Using a photograph of a landscape subject we’ll reduce it to jigsaw puzzle pieces, defined by value, in order to better see the underlying shapes. Bring identical prints of your photo (**one in color, and two reduced to grayscale, i.e. black and white prints of it), scissors, tape, a grayscale finder, a sketch pad a little larger than your photo and your materials and paper with you. We’ll cut and paste today.
This class is completely explained in Chapter 24 of my book, Landscape Painting in Pastels, "Make a Puzzle Painting", if you would like to look over the entire concept ahead of time. There are illustrations of all the materials needed there. I'm a bit reluctant to point you to the chapter because too often students try to do the whole lesson at home ahead of time, and then come to class to show the results. Those who are not participating in the weekly classes will most likely benefit from doing the experiment shown there, of course, and I urge you to give it a go, but those enrolled in the class will find additional information and help at class, plus we'll be doing things slightly differently.
So, for my enrolled students, I suggest you look over the chapter and come prepared to do the work in class. I'll do an extensive demonstration showing you how to find the values of the colors you'll use, and we'll make one finished piece derived from ALL the colors you found, rather than making three color sketches, as is shown in the chapter.
Find a good photograph, one you have taken yourself. Be certain it has at least 3 values represented clearly. However, you may use this photo if you prefer.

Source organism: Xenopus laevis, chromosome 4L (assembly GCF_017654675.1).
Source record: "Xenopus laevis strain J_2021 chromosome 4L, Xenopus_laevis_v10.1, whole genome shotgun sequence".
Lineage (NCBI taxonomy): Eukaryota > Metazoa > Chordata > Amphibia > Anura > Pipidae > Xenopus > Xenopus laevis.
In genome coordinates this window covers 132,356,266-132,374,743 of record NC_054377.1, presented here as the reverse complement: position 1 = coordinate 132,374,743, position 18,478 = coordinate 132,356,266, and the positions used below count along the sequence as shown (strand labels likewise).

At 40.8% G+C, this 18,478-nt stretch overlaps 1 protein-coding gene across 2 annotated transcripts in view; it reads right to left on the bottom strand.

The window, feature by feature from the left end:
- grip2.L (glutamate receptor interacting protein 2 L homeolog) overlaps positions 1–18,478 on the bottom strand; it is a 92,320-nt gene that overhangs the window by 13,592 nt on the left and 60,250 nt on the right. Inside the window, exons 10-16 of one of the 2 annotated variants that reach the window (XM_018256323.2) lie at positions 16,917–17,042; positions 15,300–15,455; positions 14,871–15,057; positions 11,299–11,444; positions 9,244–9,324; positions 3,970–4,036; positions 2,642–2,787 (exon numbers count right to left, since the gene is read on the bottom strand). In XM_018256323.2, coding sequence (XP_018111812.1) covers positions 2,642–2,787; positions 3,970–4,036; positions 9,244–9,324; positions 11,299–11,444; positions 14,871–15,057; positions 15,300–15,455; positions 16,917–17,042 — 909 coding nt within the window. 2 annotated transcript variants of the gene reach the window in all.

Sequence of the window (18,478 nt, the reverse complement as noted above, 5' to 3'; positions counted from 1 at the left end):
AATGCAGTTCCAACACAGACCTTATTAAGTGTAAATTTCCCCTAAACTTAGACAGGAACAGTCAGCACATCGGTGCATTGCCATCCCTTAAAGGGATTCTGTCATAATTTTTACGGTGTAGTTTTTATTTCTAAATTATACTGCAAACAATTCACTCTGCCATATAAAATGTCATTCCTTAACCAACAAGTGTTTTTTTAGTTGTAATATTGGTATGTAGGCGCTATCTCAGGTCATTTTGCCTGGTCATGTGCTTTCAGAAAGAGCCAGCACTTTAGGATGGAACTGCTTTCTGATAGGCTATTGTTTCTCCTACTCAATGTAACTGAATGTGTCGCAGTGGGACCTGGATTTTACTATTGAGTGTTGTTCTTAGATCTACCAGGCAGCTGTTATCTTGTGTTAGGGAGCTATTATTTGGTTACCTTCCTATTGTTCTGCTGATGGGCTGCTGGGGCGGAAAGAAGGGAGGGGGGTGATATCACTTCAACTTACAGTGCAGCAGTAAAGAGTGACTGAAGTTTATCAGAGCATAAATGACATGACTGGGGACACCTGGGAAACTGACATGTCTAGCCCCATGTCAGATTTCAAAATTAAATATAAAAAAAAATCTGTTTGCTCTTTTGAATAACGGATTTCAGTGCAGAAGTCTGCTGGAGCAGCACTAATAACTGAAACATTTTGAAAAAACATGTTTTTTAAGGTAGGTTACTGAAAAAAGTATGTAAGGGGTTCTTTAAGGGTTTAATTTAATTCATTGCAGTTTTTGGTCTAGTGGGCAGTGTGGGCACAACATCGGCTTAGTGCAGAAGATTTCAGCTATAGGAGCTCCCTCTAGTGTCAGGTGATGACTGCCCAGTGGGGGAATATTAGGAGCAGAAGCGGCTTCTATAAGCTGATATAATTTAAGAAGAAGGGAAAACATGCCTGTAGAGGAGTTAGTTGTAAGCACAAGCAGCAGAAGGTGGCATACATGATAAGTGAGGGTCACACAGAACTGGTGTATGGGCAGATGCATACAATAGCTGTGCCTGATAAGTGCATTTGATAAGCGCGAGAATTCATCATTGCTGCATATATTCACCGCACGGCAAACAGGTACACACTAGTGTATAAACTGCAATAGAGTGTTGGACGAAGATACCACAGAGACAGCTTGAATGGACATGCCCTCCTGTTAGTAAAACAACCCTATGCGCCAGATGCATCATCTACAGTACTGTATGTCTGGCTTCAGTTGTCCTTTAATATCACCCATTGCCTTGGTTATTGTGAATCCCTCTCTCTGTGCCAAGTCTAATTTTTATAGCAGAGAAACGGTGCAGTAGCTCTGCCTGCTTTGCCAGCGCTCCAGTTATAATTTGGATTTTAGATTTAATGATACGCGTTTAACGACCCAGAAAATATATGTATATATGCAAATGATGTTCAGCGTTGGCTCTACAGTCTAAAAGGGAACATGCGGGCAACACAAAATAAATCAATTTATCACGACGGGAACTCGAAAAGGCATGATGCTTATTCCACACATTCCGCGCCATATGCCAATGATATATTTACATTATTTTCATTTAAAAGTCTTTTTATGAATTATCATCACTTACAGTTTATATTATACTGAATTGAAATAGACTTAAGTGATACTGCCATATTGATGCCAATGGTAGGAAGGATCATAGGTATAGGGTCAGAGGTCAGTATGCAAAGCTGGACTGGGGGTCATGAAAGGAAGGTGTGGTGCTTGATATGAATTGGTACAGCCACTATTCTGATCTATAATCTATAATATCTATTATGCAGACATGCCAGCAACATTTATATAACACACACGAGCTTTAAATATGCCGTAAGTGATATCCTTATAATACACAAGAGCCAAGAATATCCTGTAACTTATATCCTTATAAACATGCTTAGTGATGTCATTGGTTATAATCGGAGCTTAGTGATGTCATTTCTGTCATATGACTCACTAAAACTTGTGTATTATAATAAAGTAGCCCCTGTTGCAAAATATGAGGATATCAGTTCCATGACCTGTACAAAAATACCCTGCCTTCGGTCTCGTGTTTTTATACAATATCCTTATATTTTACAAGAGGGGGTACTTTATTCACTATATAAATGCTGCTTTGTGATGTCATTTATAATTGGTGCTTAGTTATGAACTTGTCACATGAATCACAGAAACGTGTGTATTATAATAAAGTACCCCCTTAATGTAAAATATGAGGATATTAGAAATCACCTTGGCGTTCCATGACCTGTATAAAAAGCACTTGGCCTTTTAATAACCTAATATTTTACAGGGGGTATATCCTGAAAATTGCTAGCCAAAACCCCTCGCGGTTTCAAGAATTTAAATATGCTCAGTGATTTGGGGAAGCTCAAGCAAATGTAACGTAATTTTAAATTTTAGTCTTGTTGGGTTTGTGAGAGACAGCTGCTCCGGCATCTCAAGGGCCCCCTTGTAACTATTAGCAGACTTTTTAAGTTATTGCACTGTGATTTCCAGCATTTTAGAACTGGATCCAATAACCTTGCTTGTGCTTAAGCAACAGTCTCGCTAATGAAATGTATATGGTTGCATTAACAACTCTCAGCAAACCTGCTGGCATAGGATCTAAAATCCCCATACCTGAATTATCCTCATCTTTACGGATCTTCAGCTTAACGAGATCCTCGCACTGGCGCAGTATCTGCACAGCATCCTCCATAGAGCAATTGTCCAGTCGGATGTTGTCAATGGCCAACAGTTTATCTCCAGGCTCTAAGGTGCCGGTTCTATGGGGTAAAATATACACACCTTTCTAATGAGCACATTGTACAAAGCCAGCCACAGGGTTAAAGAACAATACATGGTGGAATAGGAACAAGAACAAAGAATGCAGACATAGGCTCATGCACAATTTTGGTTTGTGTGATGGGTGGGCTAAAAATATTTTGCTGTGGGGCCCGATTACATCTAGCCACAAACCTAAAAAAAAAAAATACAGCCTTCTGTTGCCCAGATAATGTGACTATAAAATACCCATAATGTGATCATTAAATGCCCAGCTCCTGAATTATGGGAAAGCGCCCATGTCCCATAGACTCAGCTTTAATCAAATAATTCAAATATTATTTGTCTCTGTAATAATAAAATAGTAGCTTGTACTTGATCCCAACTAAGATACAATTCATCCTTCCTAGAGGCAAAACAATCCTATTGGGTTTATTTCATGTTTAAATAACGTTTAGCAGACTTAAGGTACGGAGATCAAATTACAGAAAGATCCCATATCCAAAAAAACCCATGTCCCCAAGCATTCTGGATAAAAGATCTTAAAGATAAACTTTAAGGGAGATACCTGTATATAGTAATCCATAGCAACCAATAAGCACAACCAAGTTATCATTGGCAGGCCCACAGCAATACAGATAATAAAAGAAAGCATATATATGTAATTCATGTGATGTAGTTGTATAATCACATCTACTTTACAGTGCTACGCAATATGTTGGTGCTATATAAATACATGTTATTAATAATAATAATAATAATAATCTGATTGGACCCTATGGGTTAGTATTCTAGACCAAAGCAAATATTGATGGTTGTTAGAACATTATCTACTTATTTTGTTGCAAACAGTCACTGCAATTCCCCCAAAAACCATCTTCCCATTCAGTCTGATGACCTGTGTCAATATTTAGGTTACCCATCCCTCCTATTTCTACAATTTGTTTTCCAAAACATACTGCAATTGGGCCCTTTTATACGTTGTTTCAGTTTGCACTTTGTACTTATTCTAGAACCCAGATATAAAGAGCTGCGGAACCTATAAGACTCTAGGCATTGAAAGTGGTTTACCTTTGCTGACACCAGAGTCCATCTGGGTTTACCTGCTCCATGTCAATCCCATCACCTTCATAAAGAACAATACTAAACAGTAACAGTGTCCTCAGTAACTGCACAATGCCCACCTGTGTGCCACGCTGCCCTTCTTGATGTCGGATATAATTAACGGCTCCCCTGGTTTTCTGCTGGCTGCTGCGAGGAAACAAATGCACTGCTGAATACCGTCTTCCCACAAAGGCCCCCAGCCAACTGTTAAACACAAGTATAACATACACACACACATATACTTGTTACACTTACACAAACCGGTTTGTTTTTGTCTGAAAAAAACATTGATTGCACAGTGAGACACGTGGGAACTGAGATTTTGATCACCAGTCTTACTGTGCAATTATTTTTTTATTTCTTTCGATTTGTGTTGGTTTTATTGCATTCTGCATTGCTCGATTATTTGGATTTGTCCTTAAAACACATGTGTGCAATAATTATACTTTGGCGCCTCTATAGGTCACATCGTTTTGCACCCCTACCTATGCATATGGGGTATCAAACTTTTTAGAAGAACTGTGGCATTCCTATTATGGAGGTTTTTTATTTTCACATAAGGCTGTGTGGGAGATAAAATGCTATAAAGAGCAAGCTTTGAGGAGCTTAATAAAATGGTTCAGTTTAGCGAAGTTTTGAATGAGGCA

|permission for class use granted|
Bring with you to class:
- color photograph of a landscape subject with an excellent range of values
- grayscale copy of that photograph to cut up (blurred, if you want to)
- grayscale copy to view (not required, but helpful)
- a few sheets of copy paper
- value finder
You'll find it easier to do this with a clean palette of pastels, so that you can view your colors clearly.
(If anyone wants to, you most certainly can adjust and apply the principles used here to oils, acrylics, watercolor or gouache, using the time honored tradition of making color charts. It will aid you in determining the mixes of colors used, and their specific values, before applying them to a painting. I suggest painting alla prima, of course, rather than mixing colors on your canvas or paper. Think "one stroke = one color".)
Please also bring your tree threesome from last week, to show in class, and any other paintings in progress that would benefit from a 'curbside critique' (not the same as the final critique.)
See you on Thursday, gang.